AOPA will be closed on February 18 in observance of Presidents Day. We will reopen at 8:30 a.m. EST on February 19.
Already a member? Please login below for an enhanced experience. Not a member? Join today

Don't jump to conclusions in Montana PC-12 tragedyDon't jump to conclusions in Montana PC-12 tragedy

The AOPA Air Safety Foundation on March 24 warned that it’s too soon to be making guesses about the cause of Sunday’s accident in Montana, saying the accident investigators are still in the data collection phase, which is only the first in a long series of steps toward determining a cause. The AOPA Air Safety Foundation is the only organization in the United States dedicated solely to improving general aviation safety.

“It’s important to remember that except for the extremely rare single-point catastrophic failure, aviation accidents are almost invariably the result of a chain of events and decisions,” said AOPA Air Safety Foundation President Bruce Landsberg. “The National Transportation Safety Board is extremely good at accident reconstruction, but it will take investigators months to find and then unravel all the links in this accident’s chain.”

NTSB aviation investigations follow a predictable arc. First, investigators collect all available information. That is not limited to artifacts from the accident site. They speak to any available witnesses, retrieve data on the weather at the time and location of the accident, and learn what they can about the pilot and his or her experience level. In high profile accidents such as Sunday’s accident, investigators may often hold briefings to discuss the information they have collected. That information is then collated into a preliminary report.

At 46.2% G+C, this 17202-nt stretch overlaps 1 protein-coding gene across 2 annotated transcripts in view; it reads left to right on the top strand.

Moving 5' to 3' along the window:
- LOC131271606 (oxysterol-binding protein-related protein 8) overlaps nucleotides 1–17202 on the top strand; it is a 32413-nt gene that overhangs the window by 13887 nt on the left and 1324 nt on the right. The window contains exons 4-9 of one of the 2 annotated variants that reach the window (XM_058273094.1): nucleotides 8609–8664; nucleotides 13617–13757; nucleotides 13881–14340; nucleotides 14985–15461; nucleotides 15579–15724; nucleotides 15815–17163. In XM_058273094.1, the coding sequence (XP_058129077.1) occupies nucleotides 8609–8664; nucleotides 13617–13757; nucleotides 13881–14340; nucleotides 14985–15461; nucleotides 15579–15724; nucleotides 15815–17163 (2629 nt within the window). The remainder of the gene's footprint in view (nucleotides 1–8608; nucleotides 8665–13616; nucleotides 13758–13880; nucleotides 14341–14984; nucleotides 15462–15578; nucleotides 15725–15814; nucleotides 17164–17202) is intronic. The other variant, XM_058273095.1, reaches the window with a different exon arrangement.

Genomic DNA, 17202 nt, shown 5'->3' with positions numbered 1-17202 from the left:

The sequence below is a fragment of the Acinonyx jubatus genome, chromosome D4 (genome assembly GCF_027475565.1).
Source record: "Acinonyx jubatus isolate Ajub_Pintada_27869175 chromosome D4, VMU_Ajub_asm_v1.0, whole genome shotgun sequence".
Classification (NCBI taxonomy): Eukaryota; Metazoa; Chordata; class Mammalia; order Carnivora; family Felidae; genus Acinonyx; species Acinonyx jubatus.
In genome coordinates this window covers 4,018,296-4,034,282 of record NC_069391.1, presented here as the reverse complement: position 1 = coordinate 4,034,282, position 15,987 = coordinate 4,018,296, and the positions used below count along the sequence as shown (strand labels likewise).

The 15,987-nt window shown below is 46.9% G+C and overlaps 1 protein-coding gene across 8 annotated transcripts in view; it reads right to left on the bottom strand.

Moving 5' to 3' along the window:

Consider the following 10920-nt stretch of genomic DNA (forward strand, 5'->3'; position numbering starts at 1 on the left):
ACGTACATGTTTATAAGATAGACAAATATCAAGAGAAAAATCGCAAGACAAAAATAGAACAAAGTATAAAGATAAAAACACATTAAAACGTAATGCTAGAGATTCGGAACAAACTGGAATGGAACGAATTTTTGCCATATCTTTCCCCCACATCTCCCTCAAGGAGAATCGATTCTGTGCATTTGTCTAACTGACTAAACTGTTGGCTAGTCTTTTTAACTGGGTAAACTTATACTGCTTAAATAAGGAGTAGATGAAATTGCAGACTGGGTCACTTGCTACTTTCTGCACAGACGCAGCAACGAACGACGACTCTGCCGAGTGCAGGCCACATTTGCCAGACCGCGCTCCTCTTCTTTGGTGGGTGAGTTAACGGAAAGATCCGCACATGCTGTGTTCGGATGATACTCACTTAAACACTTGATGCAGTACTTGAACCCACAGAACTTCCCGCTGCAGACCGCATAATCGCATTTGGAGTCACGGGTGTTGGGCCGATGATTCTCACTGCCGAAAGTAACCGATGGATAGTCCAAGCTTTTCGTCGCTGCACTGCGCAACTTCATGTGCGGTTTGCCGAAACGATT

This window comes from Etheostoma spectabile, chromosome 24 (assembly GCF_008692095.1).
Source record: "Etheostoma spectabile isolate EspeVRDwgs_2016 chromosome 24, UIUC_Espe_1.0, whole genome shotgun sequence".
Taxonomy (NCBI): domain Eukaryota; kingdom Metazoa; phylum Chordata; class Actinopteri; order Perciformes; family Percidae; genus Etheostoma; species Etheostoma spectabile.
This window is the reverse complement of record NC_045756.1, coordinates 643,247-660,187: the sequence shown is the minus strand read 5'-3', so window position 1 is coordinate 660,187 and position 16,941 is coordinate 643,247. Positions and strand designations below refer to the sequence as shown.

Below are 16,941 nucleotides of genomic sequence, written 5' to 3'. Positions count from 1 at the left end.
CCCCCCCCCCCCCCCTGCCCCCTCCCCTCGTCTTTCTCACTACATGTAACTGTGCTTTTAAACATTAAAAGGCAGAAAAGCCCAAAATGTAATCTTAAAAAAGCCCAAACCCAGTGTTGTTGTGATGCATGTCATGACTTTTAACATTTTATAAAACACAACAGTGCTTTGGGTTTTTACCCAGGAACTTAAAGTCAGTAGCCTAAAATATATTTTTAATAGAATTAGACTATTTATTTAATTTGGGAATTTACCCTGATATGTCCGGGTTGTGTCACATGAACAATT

“The briefings and the preliminary report are nothing more – or less – than a listing of the facts collected,” said Landsberg. “They give no relative weight to any of the facts, nor do they draw any conclusions about possible causes.”

Following the preliminary investigation, NTSB staff members begin a painstaking review of all available evidence. They work with stakeholders, such as the aircraft’s manufacturer, to draw on outside expertise.

At the end of that exhaustive process, usually six to 12 months after the accident, the staff issues a factual report. The report is given to the board members themselves, who then determine the probable cause of the accident.

“It is the policy of the Air Safety Foundation and AOPA not to comment on a specific accident until the NTSB has issued at least its factual report, and preferably its final report, but we will discuss general information about a type of aircraft or operation,” concluded Landsberg. “Given the complexity of most accidents, we believe that it’s the only prudent approach, and urge others to do the same.”

Related Articles